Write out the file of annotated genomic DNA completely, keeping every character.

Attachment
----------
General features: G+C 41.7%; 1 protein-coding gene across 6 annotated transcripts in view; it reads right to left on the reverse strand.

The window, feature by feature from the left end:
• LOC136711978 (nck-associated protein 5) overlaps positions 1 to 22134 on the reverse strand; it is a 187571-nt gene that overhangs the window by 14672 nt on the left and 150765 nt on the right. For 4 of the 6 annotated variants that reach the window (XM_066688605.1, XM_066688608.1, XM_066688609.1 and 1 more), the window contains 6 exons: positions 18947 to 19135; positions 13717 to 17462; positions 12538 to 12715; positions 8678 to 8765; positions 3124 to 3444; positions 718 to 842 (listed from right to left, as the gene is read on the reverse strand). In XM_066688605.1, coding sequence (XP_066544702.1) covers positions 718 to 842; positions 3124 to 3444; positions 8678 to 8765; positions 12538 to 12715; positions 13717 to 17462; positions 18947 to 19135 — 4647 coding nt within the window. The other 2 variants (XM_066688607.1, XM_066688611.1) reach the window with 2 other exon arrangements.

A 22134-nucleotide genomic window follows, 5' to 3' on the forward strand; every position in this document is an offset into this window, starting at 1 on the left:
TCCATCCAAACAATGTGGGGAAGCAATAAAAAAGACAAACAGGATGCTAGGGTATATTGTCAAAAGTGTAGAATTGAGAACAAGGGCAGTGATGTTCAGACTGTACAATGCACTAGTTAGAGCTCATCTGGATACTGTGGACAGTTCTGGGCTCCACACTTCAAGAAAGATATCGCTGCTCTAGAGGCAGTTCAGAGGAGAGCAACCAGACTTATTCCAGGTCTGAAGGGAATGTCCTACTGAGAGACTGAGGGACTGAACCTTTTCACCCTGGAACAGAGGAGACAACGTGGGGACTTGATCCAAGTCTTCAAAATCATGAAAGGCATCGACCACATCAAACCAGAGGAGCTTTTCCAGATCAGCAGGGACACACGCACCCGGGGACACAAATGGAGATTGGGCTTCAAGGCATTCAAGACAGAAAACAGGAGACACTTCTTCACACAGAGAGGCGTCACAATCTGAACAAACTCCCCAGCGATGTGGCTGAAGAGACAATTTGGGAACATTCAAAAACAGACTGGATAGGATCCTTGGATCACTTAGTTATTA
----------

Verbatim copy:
General features: G+C 41.7%; 1 protein-coding gene across 6 annotated transcripts in view; it reads right to left on the reverse strand.

The window, feature by feature from the left end:
• LOC136711978 (nck-associated protein 5) overlaps positions 1 to 22134 on the reverse strand; it is a 187571-nt gene that overhangs the window by 14672 nt on the left and 150765 nt on the right. For 4 of the 6 annotated variants that reach the window (XM_066688605.1, XM_066688608.1, XM_066688609.1 and 1 more), the window contains 6 exons: positions 18947 to 19135; positions 13717 to 17462; positions 12538 to 12715; positions 8678 to 8765; positions 3124 to 3444; positions 718 to 842 (listed from right to left, as the gene is read on the reverse strand). In XM_066688605.1, coding sequence (XP_066544702.1) covers positions 718 to 842; positions 3124 to 3444; positions 8678 to 8765; positions 12538 to 12715; positions 13717 to 17462; positions 18947 to 19135 — 4647 coding nt within the window. The other 2 variants (XM_066688607.1, XM_066688611.1) reach the window with 2 other exon arrangements.

A 22134-nucleotide genomic window follows, 5' to 3' on the forward strand; every position in this document is an offset into this window, starting at 1 on the left:
TCCATCCAAACAATGTGGGGAAGCAATAAAAAAGACAAACAGGATGCTAGGGTATATTGTCAAAAGTGTAGAATTGAGAACAAGGGCAGTGATGTTCAGACTGTACAATGCACTAGTTAGAGCTCATCTGGATACTGTGGACAGTTCTGGGCTCCACACTTCAAGAAAGATATCGCTGCTCTAGAGGCAGTTCAGAGGAGAGCAACCAGACTTATTCCAGGTCTGAAGGGAATGTCCTACTGAGAGACTGAGGGACTGAACCTTTTCACCCTGGAACAGAGGAGACAACGTGGGGACTTGATCCAAGTCTTCAAAATCATGAAAGGCATCGACCACATCAAACCAGAGGAGCTTTTCCAGATCAGCAGGGACACACGCACCCGGGGACACAAATGGAGATTGGGCTTCAAGGCATTCAAGACAGAAAACAGGAGACACTTCTTCACACAGAGAGGCGTCACAATCTGAACAAACTCCCCAGCGATGTGGCTGAAGAGACAATTTGGGAACATTCAAAAACAGACTGGATAGGATCCTTGGATCACTTAGTTATTA